Yoannis Imbert-Fernandez, PhD, investigates metastatic breast cancer to further develop clinical trials for this population.

Clinical phase 1 trials offer two levels of hope. These trials may involve a first-time study of the agent in humans or brand-new drugs and combinations of existing drugs. For people with advanced cancer for whom standard treatments are not enough, participation in trials presents the possibility of a home run, a miracle drug breakthrough that gives them another chance. More often, however, it allows her patients a role in moving the field forward and the knowledge that they are helping tomorrow’s cancer sufferers. She says “Many of my patients find participating in phase 1 trials really rewarding.” Redman’s relationship with her patients is powerfully informed by both what she learns from collaboration with basic scientists and the meaning and hope clinical trials can bring them.

Treating with an Eye for Life after Cancer

More and more cancer patients are outliving their disease, so with an increasing emphasis on survivorship, research is focused on finding treatments that are more effective and less toxic. This is because the head and neck are very sensitive areas. Preserving the function of those organs and tissues is a major preoccupation, so Redman and her colleagues are always looking at the impact on function when considering treatment.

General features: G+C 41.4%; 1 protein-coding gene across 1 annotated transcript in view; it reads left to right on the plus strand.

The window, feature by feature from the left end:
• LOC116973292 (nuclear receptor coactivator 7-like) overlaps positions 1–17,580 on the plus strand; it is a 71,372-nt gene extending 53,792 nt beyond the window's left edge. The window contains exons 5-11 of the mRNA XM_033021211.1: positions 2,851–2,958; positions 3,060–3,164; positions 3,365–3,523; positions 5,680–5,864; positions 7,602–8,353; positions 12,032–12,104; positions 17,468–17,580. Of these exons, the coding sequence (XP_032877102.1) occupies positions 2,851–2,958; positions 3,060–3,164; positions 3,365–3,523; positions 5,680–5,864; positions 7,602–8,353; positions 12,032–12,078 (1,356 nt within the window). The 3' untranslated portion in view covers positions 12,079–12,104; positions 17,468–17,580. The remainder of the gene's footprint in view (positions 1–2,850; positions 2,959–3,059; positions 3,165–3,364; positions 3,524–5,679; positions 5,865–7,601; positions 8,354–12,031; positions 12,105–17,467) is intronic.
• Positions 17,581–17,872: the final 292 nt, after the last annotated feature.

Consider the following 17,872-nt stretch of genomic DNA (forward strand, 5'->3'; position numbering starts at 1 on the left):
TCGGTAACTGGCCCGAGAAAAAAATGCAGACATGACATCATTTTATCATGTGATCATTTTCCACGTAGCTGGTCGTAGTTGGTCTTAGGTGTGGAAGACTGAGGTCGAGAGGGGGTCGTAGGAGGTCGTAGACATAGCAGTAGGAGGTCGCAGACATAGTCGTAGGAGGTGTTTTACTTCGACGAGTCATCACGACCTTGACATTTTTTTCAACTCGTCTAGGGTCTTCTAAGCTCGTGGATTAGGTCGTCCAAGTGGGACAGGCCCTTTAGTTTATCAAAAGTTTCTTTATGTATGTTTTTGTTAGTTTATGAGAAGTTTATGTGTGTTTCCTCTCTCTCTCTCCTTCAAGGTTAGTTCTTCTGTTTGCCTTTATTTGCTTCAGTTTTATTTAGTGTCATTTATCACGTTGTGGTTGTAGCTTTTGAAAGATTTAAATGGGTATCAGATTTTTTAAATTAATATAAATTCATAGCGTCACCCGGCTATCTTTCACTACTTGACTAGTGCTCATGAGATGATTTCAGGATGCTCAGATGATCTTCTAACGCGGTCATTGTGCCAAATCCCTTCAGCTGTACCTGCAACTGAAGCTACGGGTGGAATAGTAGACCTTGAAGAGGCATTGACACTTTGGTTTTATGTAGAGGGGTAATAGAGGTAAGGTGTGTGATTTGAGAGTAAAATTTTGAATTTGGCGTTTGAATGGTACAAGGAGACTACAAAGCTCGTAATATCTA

Jun Yan, MD, PhD, director of the Center for Cancer Immunology and Immunotherapy and chief of the UofL Division of Immunotherapy.

Traditional cancer treatments – radiation, chemotherapy, surgery – can cause complications or long-term health problems, affecting how a patient might eat, talk, hear, and breathe, not to mention how they look. Nerve damage, due to tumor removal, radiation, or some chemo drugs, can result in numbness in the jaw, throat, or neck, and scar tissue can be problematic over time. A change in how food smells and tastes, dry mouth, and dental problems can all make it hard to eat and drink enough to get the nutrients and fluids a patient needs to live a vigorous life.